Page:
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300 folks attended the Summit this year.

Milam & Burleson Counties Groundwater Summit Overview

Groundwater experts came to the Caldwell Civic Center on August 17, 2023 to speak at the ninth annual Milam & Burleson Counties Groundwater Summit. About 300 folks attended the Summit this year.

Leah Martinsson, Executive Director of the Texas Alliance of Groundwater Districts, once again served as the Master of Ceremonies. Martinsson opened the event with a warm and informative address to all attendees. She then introduced The Honorable Judge Keith Schroeder who welcomed the attendees. Schroeder reminded the attendees about the importance of water for agriculture, our residences, and community water systems and how water leaving our counties is being used for economic development in surrounding counties and can’t be used in our District. He wanted to make sure our citizens have some compensation for the loss of our water. He is working with Legislators, local officials and the POSGCD Board. He commended Senator Lois Kolkhorst and Representative Stan Gerdes for their work with local water issues for rural Texas.

The first speaker, Tony Smith, an engineer with Carollo Engineers and project manager for the Brazos G Regional Water Planning Group, shared information about the process of Water Planning in the State of Texas.  He explained the history and process of state-wide water planning and how it changed due to the extreme drought in the 1950’s followed by the drought of the 1990’s.  The State’s Regional Water plan is there to ensure we have adequate water supplies for all Texans.  He noted the process starts with the existing water supply, both groundwater and surface water, and then how strategies are used to meet demands and consider the best way to use our State’s water supply.  He shared how the Region G Board members take into consideration projections due to population growth, per capita usage, infrastructure as well as current uses and decide what strategies are needed on a local level to address the water needs for the next 70 years and beyond. Tony shared that our neighbor, the City of Georgetown, was the fastest growing city by the projected growth in population in just Region G from 1.9 million in 2010 to near 4.5 million in 2070 and how 5 counties along the I-35 corridor will show the most growth and will account for about half of the region’s population. 

The second panel spoke on the Vista Ridge Project and discussed the affects and impacts of the project and how property rights affect the local GCDs ability to regulate. Billy Howe, Associate Director of Farm Bureau, spoke about how the Rule of Capture affects groundwater and the Vista Ridge project. Robert Mace, Director of the Center for Water and the Environment – Texas State University, shared how the Edwards Aquifer Authority v Day case from the Texas Supreme Court opinion is a complicated decision that is used in many groundwater rules and decisions.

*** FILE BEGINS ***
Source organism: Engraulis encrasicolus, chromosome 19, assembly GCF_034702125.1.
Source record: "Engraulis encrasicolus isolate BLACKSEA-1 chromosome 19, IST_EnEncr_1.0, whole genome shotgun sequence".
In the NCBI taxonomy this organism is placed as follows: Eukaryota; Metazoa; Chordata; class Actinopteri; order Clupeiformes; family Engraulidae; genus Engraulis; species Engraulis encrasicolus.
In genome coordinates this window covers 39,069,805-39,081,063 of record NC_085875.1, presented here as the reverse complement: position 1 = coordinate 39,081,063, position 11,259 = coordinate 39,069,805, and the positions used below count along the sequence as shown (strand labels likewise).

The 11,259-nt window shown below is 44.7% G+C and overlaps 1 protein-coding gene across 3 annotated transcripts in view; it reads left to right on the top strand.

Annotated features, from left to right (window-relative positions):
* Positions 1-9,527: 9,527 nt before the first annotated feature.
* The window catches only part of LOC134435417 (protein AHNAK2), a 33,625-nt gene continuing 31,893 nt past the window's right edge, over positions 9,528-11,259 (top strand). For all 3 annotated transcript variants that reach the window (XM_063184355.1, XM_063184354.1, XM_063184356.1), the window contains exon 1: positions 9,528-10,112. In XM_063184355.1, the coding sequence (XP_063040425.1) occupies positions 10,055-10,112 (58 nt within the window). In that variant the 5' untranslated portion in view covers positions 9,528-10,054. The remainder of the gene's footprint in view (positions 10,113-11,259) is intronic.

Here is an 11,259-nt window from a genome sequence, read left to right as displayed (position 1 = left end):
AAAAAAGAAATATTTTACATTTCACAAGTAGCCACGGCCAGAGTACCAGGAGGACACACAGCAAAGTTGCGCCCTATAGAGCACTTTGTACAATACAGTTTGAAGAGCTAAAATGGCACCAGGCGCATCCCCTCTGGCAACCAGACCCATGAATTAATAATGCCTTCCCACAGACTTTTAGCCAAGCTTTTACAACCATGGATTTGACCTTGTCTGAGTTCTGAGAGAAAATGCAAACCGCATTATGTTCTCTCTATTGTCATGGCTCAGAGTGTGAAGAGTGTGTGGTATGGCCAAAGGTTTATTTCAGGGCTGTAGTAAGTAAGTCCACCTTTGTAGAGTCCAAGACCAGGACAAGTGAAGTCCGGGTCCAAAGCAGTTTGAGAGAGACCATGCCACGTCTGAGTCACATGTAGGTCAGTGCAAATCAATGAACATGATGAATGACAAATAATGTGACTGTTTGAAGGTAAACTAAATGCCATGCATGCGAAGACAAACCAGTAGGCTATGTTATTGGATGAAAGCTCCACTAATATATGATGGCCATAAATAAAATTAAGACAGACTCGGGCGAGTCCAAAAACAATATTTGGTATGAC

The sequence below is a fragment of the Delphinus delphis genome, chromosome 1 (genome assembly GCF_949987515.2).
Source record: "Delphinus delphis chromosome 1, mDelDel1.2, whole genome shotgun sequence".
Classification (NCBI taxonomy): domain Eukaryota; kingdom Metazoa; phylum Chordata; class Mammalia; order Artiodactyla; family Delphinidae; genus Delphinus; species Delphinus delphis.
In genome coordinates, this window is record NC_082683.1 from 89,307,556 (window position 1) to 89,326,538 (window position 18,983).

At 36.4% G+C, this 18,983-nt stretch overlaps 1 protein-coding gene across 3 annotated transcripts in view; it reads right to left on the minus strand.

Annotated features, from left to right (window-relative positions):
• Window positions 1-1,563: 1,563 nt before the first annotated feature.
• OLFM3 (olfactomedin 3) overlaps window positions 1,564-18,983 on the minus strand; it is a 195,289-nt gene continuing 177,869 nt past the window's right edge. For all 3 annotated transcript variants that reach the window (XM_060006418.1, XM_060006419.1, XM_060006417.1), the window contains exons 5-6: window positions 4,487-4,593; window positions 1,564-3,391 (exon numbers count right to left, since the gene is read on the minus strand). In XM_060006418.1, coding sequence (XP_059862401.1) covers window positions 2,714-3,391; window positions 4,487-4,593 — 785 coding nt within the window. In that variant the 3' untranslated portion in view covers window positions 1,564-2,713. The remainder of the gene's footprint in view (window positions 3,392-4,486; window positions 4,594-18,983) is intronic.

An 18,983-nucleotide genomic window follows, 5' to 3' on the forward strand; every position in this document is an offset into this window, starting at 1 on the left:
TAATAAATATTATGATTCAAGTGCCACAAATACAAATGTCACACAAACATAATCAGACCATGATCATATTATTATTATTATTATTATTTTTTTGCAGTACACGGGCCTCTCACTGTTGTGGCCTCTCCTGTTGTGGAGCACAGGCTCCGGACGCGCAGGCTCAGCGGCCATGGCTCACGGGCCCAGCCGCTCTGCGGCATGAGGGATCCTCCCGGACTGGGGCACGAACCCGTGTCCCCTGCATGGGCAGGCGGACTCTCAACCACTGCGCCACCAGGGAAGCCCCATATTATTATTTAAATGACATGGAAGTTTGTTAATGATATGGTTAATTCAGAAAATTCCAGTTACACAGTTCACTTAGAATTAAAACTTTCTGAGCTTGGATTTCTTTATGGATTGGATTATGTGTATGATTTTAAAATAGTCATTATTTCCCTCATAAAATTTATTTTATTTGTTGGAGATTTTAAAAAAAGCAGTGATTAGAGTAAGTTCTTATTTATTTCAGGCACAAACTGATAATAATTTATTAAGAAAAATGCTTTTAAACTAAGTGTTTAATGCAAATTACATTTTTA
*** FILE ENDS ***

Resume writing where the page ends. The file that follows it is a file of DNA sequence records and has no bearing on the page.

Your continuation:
Charles Porter, an expert in Water Rights, discussed how groundwater is an incredibly valuable resource and how water is going to continue to be moved around the state as population centers grow around the state. He emphasized that Groundwater Districts are very important to finding the balance between landowners with water rights and the areas of the state that need the water.

Moderator John Dupnik, Texas Water Development Board, posed the question, “Can a Groundwater District say NO?” This spurred a lively conversation among the panelist. Gary Westbrook, POSGCD General Manager, answered the question this way, “If an applicant does not have enough water rights they can be told no. Otherwise a GCD can’t say no, but they can say not that much and not for that long.” Some people in Milam and Burleson County wish the GCD could say no. Gary also pointed out that the Board of POSGCD has implemented the Groundwater Well Assistant Program (GWAP) to assist landowners whose wells have been affected by regional pumping. This was a very interesting and informative program that we encourage you to watch the video of on our website, https://posgcd.org/groundwater-summit/

Bobby Bazan, Executive Director of Texas Ground Water Association, explained the importance of the association which is made up of Texas well drillers and members of the Texas Water Well industry. Much of their support to their members comes in the form of education programs for water well drillers to make sure they take good care of the asset of groundwater. 

During the lunch break, Board President Ward Roddam and Gary Westbrook hosted a presentation of awards to retiring Board member Steven Wise for his 9+ years of dedicated service. They also presented appreciation awards to two staff members, Bobby Bazan, who has gone on to be the Executive Director of Texas Ground Water Association after 10 years of service to the District and Doug Box, Education Coordinator, who is retiring after 5+ years with the District.